Thursday, August 23, 2007
Even though our last three presidents have called Russia and China "friends" of the U.S., I'm glad that others are paying more attention. I don't necessarily feel compelled to label either nation as an "enemy" of the U.S. per se. But I hope it was just the vodka talking when Bush 1, Clinton, and Bush 2 professed nothing but love and honorable intentions from those two former enemies of each other turned allies.
As we seem to have trouble sorting through the murkiness of post Cold War relations with certain nations, Bush 2 hasn't exactly made us the great "nation-citizen of the world" that most of us would like to see. That's why the selection of our next president may be of extreme importance in how the rest of the world views us for decades to come. Either we're still a major player and a nation for others to turn to, or Russia and China (particularly China) will continue to position themselves as our replacements.
It's true that the Russia of Vladimir Putin is not the Soviet Union of Brezhnev or even of Gorbachev. Back then, the Soviets were a known entity. However, Putin seems to enjoy popularity at home and credibility around the world despite rumblings of what's going on inside Russia herself. We're still not far removed from the poisoning of an ex Russian spy and critic of the Putin regime that's soured British and Russian relations. And now that former chess star Garry Kasparov is being harrassed by police and government officials because he's challenging Putin. If that's not enough, Putin has told Russian history teachers to gloss over the crimes and legacy of Joseph Stalin and make a hero out of him.
Then there's China. It's not every day that a general from a nation regarded as a "friend" threatens a nuclear strike against the United States. "Friends" also don't send tainted goods to be consumed and then warn the media not to make a big deal out it. And yet, somehow, Bush 2 has managed to bungle Iraq, Iran, North Korea, and his entire foreign policy so badly that a signficant part of Europe and the rest of the world now are looking at China (a nation where human, animal, and environmental rights violations are atrocious) as a reasonable voice.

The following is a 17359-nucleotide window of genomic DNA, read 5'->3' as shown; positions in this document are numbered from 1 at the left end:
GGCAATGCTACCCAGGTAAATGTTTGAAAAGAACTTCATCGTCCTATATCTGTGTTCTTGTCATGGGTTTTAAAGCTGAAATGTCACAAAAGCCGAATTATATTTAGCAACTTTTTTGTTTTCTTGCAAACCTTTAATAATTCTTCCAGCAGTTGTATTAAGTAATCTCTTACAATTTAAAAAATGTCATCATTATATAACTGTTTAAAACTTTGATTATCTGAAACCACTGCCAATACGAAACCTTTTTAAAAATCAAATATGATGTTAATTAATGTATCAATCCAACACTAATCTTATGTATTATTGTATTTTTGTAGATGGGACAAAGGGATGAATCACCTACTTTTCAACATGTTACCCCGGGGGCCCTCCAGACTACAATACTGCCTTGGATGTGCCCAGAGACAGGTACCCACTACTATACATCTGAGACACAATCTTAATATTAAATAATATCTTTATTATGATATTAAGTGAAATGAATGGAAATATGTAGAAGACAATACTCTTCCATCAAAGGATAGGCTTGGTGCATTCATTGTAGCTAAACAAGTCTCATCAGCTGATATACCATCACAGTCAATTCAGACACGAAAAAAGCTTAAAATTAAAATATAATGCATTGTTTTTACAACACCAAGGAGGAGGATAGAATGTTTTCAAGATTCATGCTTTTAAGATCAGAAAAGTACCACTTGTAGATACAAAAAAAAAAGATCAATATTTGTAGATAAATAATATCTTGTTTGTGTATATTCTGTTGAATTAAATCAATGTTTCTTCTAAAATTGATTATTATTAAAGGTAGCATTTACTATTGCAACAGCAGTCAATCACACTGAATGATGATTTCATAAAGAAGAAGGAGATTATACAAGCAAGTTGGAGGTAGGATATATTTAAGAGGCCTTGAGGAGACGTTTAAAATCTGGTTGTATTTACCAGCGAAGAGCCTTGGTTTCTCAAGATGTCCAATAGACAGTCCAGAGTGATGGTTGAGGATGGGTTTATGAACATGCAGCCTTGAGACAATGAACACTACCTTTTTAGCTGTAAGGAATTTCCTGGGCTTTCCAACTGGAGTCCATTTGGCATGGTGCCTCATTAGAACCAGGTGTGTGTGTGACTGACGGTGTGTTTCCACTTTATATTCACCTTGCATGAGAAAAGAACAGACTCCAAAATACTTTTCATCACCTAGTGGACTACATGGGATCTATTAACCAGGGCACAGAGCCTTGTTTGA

I have criticized China a lot in the past. I don't even want to go to the Olympics in Beijing next year, fearing the Chinese will use them for propaganda purposes just as Hitler did in Berlin in 1936. But I don't criticize the Chinese government as much as I want because we, ourselves, have been so poorly led. After six and a half years of Bush 2, I feel almost hypocrtitical for critizing any other nation too much on most anything.
This is not an attack on the people of Russia or China. Those two nations are home to citizens that have made wonderful contributions to world history in all sorts of areas of knowledge and art. I, too, want to live in peace and harmony with those people and the rest of the world.
But we've created such an economic and diplomatic mess in our own back yard, that I'm afraid we aren't perceived to be as great as we once were. And I don't think it's wise to lose track of the fact that other nations, like Russia and China, have noticed this too.